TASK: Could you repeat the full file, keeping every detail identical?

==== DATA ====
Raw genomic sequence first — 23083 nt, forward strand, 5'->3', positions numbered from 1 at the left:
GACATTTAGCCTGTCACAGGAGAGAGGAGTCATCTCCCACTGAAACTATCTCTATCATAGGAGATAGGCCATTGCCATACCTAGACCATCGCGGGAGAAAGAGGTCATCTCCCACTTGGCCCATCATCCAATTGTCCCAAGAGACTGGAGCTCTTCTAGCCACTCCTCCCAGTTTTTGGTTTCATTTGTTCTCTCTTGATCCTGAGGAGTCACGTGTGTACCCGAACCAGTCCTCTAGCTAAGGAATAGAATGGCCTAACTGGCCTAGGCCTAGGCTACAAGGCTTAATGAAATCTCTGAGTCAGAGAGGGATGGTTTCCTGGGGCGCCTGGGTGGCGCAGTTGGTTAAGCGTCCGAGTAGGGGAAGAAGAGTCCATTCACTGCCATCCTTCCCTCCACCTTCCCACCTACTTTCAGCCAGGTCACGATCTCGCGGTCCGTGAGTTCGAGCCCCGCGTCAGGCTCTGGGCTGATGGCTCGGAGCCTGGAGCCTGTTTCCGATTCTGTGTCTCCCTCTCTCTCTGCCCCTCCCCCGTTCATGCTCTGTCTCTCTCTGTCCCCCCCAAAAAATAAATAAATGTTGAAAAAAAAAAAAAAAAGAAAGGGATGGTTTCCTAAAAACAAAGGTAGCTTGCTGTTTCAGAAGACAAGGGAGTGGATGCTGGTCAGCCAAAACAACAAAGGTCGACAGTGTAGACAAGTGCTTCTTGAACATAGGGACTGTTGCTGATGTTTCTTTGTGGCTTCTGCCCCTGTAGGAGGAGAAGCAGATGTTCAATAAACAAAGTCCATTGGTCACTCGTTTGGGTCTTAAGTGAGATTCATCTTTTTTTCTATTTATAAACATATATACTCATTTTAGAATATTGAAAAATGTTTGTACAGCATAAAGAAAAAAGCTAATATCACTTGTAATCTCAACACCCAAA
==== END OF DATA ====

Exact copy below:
Raw genomic sequence first — 23083 nt, forward strand, 5'->3', positions numbered from 1 at the left:
GACATTTAGCCTGTCACAGGAGAGAGGAGTCATCTCCCACTGAAACTATCTCTATCATAGGAGATAGGCCATTGCCATACCTAGACCATCGCGGGAGAAAGAGGTCATCTCCCACTTGGCCCATCATCCAATTGTCCCAAGAGACTGGAGCTCTTCTAGCCACTCCTCCCAGTTTTTGGTTTCATTTGTTCTCTCTTGATCCTGAGGAGTCACGTGTGTACCCGAACCAGTCCTCTAGCTAAGGAATAGAATGGCCTAACTGGCCTAGGCCTAGGCTACAAGGCTTAATGAAATCTCTGAGTCAGAGAGGGATGGTTTCCTGGGGCGCCTGGGTGGCGCAGTTGGTTAAGCGTCCGAGTAGGGGAAGAAGAGTCCATTCACTGCCATCCTTCCCTCCACCTTCCCACCTACTTTCAGCCAGGTCACGATCTCGCGGTCCGTGAGTTCGAGCCCCGCGTCAGGCTCTGGGCTGATGGCTCGGAGCCTGGAGCCTGTTTCCGATTCTGTGTCTCCCTCTCTCTCTGCCCCTCCCCCGTTCATGCTCTGTCTCTCTCTGTCCCCCCCAAAAAATAAATAAATGTTGAAAAAAAAAAAAAAAAGAAAGGGATGGTTTCCTAAAAACAAAGGTAGCTTGCTGTTTCAGAAGACAAGGGAGTGGATGCTGGTCAGCCAAAACAACAAAGGTCGACAGTGTAGACAAGTGCTTCTTGAACATAGGGACTGTTGCTGATGTTTCTTTGTGGCTTCTGCCCCTGTAGGAGGAGAAGCAGATGTTCAATAAACAAAGTCCATTGGTCACTCGTTTGGGTCTTAAGTGAGATTCATCTTTTTTTCTATTTATAAACATATATACTCATTTTAGAATATTGAAAAATGTTTGTACAGCATAAAGAAAAAAGCTAATATCACTTGTAATCTCAACACCCAAA